Diet’s role in oral health
Changing your eating habits could help reduce the risk for cavities
The December 2010 issue of the Journal of the American Dental Association reminds patients that maintaining a balanced diet is important to maintaining a healthy smile.
Cavities are caused by plaque—a thin film of bacteria that coats the teeth. After you eat or drink, plaque bacteria digest any sugar and produces acids that weaken tooth enamel. The more you consume foods and drink that contain sugar, the bigger risk there is of plaque developing and eventually leading to cavities. The best way to protect your teeth from plaque is to keep an eye on the amount of sugar in your diet.
Almost all foods, including milk or vegetables, have some type of sugar, but to help control the amount of sugar you consume, read food labels and choose foods and beverages that are low in added sugars. Added sugars often are present in soft drinks, candy, cookies and pastries.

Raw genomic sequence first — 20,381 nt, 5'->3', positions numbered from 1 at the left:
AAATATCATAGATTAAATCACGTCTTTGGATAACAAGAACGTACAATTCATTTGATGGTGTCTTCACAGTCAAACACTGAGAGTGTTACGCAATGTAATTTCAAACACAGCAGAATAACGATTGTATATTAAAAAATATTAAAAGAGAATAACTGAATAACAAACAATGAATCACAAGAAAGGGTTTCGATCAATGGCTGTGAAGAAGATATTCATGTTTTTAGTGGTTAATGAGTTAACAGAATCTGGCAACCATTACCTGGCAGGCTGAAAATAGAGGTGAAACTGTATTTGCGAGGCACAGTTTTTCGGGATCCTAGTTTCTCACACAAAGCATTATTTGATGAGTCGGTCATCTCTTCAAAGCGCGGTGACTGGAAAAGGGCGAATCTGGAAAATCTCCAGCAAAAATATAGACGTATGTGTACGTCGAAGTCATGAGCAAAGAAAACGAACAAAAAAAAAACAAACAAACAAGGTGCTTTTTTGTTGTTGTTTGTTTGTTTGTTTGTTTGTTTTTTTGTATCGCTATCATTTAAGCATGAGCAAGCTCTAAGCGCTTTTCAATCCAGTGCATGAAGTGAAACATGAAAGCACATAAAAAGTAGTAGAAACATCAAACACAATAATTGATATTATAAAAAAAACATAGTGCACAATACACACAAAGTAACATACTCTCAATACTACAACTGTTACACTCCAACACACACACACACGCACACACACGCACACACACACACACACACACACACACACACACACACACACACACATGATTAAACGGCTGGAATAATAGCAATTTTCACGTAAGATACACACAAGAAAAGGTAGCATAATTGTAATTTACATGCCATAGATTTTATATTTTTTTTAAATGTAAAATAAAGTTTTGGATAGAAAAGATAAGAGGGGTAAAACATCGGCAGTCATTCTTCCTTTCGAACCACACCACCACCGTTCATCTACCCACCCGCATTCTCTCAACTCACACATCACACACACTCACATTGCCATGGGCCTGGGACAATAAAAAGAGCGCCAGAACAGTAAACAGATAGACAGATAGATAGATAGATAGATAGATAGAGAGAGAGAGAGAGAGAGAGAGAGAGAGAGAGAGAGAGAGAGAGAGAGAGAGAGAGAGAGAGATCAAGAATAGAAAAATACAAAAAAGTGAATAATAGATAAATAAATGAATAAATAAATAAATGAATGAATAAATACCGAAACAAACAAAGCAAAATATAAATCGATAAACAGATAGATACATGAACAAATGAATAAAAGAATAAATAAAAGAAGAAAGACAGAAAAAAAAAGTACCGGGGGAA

To counter this, it’s important to brush your teeth at least twice a day and to clean between the teeth with floss. When plaque builds up, it can cause the gums to bleed or swell—which, if not treated, could lead to gum disease and tooth loss.
If your diet lacks certain nutrients, it may be more difficult for tissues in your mouth to resist infection. Although poor nutrition does not cause gum (periodontal) disease directly, many researchers believe that the disease progresses faster and could be more severe in people with nutrient-poor diets.
For more information about diet and oral health, visit ada.org.
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